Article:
In this study, using video-recorded GP consultations on infection in OOH primary care, we elicited several actionable insights in GPs’ (non) antibiotic prescribing decisions. While GPs are trained to base their decisions on objective findings, reflecting on their consultation they noticed that their decisions are influenced by assumptions and interpretations for example about the patients’ reasons to visit the GPC, their ICE, safety-netting abilities, illness behaviour, etc., without verifying them. GPs first rule out what is urgent and second dichotomise in ‘should I prescribe an antibiotic or not’, rather than assess why the patient comes in to see a GP during out of hours. GPs acknowledge the importance of safety-netting, particularly in the OOH setting, but this OOH context complicates their safety-netting abilities and therefore GPs do not always feel confident enough to use the “wait and see” approach.
As described by Kahneman: fast thinking and unconscious complex decision-making, such as GPs do during a consultation, is not always appropriate nor correct [22]. GPs often work on autopilot and systematically pay attention to some information more than others [16]. Clinical reasoning also involves integrating intuitive and analytical thinking processes [23]. It was only while watching their consultation that GPs in our study became aware of the subconscious aspects of their thinking and how these guided the consultation and their prescribing decision. These aspects were real blind spots for these GPs. They often interpreted the reason why a patient comes in to see the GP. Other studies confirm that GPs seldom make patient expectations explicit [24,25], although exploring ICE has been shown to lead to fewer new medication prescriptions [20] and training GPs in eliciting the expectations for antibiotics or any concerns or worries has been successful in reducing antibiotic prescribing for respiratory tract infections [26,27,28].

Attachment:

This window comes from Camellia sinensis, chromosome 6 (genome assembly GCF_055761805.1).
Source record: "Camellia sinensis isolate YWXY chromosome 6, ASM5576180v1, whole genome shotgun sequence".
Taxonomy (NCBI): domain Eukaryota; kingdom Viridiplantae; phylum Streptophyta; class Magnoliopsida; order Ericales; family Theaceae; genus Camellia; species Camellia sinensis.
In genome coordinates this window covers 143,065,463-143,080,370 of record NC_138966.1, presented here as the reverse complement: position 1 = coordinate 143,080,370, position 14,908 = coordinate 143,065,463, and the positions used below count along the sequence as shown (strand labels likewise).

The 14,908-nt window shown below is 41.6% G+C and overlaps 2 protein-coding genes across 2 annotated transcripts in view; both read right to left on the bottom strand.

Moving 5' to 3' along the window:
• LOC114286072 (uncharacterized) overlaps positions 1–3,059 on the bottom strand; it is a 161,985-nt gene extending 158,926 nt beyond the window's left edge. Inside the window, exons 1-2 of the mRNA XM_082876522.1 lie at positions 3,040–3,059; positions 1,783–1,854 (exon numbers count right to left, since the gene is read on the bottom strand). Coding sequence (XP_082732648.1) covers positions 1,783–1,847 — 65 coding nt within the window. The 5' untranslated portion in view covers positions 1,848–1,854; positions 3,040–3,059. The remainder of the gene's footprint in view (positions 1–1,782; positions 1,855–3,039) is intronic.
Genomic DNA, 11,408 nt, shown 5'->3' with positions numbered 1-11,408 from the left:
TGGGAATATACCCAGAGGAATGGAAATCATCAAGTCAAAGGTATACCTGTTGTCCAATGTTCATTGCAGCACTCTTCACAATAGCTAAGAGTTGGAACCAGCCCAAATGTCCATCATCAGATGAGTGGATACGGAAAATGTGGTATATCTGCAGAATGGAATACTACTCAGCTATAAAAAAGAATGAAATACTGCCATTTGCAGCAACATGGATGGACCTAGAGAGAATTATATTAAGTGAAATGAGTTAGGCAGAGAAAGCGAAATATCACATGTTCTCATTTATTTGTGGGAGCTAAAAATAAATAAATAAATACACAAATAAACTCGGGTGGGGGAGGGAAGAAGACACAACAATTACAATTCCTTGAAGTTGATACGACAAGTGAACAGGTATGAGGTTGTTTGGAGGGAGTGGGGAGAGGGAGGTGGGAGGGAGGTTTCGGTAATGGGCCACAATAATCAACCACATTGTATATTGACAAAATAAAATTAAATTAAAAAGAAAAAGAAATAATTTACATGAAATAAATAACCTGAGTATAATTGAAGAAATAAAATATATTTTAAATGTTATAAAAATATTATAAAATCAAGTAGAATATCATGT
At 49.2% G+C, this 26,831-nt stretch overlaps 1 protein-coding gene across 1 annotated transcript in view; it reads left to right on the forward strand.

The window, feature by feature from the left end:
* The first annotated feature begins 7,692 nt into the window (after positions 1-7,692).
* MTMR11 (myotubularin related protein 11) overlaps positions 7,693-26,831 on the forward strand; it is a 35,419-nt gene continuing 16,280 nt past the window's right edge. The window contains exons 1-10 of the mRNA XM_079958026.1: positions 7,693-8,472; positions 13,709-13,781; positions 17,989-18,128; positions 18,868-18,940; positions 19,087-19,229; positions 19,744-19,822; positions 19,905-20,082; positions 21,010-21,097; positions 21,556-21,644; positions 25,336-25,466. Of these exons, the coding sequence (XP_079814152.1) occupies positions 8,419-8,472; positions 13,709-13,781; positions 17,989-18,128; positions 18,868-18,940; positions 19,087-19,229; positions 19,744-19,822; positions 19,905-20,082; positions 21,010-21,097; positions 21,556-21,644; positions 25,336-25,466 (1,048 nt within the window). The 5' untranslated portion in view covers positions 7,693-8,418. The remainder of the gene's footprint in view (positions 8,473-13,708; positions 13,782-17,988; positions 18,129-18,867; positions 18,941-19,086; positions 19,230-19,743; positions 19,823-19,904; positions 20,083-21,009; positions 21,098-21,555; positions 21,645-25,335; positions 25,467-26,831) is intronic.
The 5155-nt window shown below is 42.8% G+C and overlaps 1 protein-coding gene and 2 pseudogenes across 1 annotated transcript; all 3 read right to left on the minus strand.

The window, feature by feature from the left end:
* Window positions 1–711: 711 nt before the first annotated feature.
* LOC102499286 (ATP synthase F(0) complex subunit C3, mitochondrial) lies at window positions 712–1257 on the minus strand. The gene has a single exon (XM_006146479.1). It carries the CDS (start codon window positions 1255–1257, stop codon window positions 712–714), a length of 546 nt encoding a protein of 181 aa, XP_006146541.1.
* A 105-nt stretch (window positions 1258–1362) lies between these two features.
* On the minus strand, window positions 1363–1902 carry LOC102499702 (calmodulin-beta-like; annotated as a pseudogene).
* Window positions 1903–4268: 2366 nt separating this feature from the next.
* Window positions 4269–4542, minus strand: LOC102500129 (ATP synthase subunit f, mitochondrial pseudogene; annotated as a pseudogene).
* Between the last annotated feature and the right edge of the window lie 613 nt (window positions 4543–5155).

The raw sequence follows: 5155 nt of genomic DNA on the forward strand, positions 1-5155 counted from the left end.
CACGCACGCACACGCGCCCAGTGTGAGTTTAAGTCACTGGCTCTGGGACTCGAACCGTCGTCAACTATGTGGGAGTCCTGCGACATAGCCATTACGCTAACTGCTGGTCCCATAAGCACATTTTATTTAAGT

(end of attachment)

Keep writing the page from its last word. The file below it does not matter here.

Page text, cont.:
What the patients says and how they bring their problem presentation influenced the GPs’ thinking process. Doctorability is the tendency of patients to present their medical concern as “doctorable” to legitimize their visit [21]. At the GPC, a patient might be more inclined to present themselves as “doctorable”, and this could affect GPs’ thinking process and the feeling of pressure to “help” the patient (often perceived by GPs as a request for an effective treatment such as an antibiotic or lots of symptomatic medications). The approach of the GPs in our study was very much focused on delivering a diagnosis and treatment in limited time. From problem presentation to management their thinking was focused on urgent vs non urgent, viral vs. bacterial and should I prescribe antibiotics or not? The GP on call has a specific professional role, which is ruling out the urgent and treating what is necessary. The specific goal the GP sets out for him/herself determines the general direction of the communication [29]. Cabral et al. showed in their study on parent–clinician communication on antibiotic prescribing for children with respiratory tract infections that the most common problem presentation was “symptoms only”, which implied parents were seeking medical evaluation, rather than an exact diagnosis or particular treatment [30]. An intervention from Van Uum et al. aimed at optimising pain management in childhood acute otitis media changed GPs perceptions, from treating the infection with antibiotics to treating symptoms [31].